Tuesday, April 09, 2013

It's the viscera, stupid.

Remington 750 semiautomatic hunting rifle. Remington's marketing material promises "super-fast cycling.... Rapid follow-ups are its specialty, but famed Remington one-shot accuracy comes standard."

I have First Amendment rights to speak freely.  Except if I do, I might well lose my job.  If I put a bumper sticker on my car supporting a political candidate or an issue of public concern, my boss might retaliate and I'd end up fired.  Sure, I could sue, but would that get me my job back?  And when?  Safer if I keep my mouth shut, or discuss the politics that is acceptable in my workplace.

Same with freedom to assemble:  sure, I have it, and I can use it to protest.  If I have time after work and personal chores, errands, etc.  And if I'm even paying attention.

Freedom of religion?  Yeah, I can go to church or not, as I choose.  Wudaboutit?

Freedom from unlawful search and seizure?  That's never happened to me or to anyone I know.  Besides, I got nuthin' to hide.  Same with the freedom not to incriminate myself by my own testimony.  I ain't no criminal.

The "freedom" of the 2nd amendment pretty much boils down to this:  it's the only one you can "activate" by maintaining possession of something.  Maybe I see the gun as a fetish object.  Maybe I think people are nuts who claim there are boats in the Port of Houston full of ammunition which the Federal government won't let unload, in order to control or even raise the price of ammunition (I've actually heard this conspiracy theory).  Maybe I don't understand the passion to own a gun, because I don't share it and don't want to; especially where 4 year olds might be present.

But when I think about it in terms of "Constitutional rights," it suddenly becomes clear to me this is the one right that can remain inviolate:  that has nothing to do with what church you do or don't attend; that has nothing to do with what your boss or your friends think about politics; that has nothing to do with assembly and petition and protest that you don't have time for or aren't even interested in.  And it has nothing to do with keeping the criminal investigative arm of the government on a short leash where your privacy is concerned.  It's much, much simpler than any of those.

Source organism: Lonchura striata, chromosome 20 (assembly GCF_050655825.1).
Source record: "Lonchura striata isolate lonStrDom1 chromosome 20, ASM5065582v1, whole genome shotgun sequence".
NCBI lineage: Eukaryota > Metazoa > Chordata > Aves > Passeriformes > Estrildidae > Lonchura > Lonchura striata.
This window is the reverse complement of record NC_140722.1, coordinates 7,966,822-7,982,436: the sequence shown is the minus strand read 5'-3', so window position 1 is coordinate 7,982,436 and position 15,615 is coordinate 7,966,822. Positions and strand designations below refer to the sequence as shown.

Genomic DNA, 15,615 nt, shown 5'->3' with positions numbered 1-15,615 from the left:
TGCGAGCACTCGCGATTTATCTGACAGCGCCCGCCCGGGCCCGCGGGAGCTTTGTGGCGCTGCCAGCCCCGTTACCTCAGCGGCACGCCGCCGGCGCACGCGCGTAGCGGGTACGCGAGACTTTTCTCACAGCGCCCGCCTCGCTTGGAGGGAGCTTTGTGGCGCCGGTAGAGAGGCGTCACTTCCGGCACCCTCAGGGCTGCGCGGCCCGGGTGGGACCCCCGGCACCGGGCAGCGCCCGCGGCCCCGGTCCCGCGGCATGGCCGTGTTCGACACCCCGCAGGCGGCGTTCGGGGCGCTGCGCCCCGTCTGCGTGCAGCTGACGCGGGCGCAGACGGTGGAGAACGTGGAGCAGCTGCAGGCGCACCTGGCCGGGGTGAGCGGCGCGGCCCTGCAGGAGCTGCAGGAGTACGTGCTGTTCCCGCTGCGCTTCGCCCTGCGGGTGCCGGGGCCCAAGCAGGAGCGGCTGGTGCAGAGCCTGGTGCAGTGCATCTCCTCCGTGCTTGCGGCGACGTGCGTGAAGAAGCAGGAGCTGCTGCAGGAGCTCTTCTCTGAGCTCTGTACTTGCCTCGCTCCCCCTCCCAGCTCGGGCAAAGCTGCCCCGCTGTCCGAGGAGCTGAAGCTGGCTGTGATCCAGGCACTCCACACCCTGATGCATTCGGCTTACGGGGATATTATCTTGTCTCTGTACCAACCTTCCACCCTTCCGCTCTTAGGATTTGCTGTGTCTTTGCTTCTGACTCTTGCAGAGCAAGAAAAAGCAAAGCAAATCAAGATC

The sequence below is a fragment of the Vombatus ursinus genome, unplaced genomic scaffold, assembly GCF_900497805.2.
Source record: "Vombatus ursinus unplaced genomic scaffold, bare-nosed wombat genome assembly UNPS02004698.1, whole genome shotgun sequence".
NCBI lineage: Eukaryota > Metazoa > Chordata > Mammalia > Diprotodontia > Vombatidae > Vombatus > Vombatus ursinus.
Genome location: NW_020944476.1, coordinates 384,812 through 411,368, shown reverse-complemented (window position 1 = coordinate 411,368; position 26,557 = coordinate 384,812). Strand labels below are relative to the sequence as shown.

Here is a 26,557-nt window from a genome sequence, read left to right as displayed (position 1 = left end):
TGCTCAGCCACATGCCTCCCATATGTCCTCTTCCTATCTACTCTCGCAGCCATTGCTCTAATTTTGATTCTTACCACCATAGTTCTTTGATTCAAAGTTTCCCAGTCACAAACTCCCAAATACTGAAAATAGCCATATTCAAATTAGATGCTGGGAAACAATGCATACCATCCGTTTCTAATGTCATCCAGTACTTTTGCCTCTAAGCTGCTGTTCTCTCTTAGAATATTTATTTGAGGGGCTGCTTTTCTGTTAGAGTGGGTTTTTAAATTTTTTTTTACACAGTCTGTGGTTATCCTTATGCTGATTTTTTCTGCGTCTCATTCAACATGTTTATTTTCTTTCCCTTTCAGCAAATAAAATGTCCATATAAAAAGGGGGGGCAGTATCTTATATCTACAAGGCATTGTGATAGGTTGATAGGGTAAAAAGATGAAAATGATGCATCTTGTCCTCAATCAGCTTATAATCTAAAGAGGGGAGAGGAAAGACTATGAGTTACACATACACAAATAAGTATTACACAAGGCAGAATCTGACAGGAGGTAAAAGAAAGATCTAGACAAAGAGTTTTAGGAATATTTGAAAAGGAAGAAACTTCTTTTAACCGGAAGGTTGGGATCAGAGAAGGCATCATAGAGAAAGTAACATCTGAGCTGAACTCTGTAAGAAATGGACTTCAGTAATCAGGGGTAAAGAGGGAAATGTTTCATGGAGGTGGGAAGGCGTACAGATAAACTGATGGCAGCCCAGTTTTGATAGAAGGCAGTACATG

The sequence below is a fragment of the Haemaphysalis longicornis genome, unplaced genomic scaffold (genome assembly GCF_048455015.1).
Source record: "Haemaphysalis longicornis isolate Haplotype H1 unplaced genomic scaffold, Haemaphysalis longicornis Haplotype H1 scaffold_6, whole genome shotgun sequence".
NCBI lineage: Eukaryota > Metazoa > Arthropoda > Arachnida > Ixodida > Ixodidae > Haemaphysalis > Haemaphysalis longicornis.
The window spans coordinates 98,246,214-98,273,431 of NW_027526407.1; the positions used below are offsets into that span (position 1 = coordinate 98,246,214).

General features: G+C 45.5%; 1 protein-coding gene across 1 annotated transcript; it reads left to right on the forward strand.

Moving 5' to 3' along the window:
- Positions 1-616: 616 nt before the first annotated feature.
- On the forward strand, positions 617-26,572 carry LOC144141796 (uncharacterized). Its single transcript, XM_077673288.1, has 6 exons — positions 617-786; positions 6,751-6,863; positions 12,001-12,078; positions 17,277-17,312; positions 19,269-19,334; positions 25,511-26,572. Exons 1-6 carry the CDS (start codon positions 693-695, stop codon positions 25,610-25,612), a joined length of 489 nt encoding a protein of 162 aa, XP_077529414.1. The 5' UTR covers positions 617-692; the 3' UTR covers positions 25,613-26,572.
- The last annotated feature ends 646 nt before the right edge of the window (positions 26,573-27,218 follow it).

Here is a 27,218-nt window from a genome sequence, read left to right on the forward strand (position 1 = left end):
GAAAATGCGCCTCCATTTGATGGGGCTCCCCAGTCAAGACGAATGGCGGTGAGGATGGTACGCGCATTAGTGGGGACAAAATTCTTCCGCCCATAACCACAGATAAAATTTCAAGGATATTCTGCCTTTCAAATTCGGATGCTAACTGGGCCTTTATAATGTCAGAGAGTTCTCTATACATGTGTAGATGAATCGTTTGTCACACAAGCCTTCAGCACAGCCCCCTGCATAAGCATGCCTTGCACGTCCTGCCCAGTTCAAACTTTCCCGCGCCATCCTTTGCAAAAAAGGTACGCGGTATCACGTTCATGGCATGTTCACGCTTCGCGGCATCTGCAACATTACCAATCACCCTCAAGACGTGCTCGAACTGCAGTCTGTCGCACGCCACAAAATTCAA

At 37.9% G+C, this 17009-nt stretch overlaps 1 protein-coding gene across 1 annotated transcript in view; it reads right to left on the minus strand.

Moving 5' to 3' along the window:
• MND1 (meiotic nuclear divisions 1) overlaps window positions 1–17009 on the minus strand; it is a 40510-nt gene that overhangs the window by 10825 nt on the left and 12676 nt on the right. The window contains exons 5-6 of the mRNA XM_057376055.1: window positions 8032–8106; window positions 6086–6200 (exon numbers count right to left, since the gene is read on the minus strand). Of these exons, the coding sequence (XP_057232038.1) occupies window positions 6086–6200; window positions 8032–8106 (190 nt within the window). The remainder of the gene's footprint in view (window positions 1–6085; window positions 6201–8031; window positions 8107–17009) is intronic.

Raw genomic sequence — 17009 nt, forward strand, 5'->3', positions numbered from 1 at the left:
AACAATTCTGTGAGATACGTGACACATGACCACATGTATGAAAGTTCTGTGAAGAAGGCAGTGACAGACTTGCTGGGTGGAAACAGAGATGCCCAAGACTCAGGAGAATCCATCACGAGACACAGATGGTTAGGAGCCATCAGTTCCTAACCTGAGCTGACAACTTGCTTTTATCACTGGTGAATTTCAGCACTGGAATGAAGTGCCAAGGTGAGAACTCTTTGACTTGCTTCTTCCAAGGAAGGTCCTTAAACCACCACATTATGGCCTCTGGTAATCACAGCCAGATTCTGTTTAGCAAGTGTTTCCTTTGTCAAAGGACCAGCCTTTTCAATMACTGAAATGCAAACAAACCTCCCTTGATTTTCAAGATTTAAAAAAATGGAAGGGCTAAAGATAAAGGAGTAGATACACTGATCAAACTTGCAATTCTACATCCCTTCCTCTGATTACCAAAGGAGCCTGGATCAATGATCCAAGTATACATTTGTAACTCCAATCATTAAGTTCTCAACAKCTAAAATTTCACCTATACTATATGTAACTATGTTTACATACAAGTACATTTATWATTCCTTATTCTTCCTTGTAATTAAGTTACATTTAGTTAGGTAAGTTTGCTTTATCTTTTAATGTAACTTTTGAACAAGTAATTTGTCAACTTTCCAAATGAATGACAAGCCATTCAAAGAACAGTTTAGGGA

It's about an object, and your simple, native, unalienable right to possess it.  There isn't much you can possess without challenge:  cars and homes take loans and maintenance and constant supplies of fuel or water to make them useful.  Clothes wear out.  Guns last. You buy it, it's yours.  They can become family treasures.  They abide.

I don't have to sue my boss to keep my guns.  I don't have to go anywhere once a week to keep my guns.  I don't have to assemble, vote, or worry about the police unlawfully searching my home, to keep my guns.  Well, unless they're going to decide to take my guns, by limiting my "right."

But the Constitution says nobody can take 'em away from you.  That's all I know, and that's all I need to know.

Whether it actually says that or not is beside the point.  It's the one point where the Constitution meets the daily life of Joe Sixpack, of Joe Ordinary, of Joe Average Workin' Guy.

And that's why it's so important; not why it should be, but simply why it is.

Still not enough reason to kowtow to the gun nuts, of course.  But I think I see where the lines are drawn; at least between me and the guys who believe in black helicopters and government conspiracies to deny them access to ammunition.

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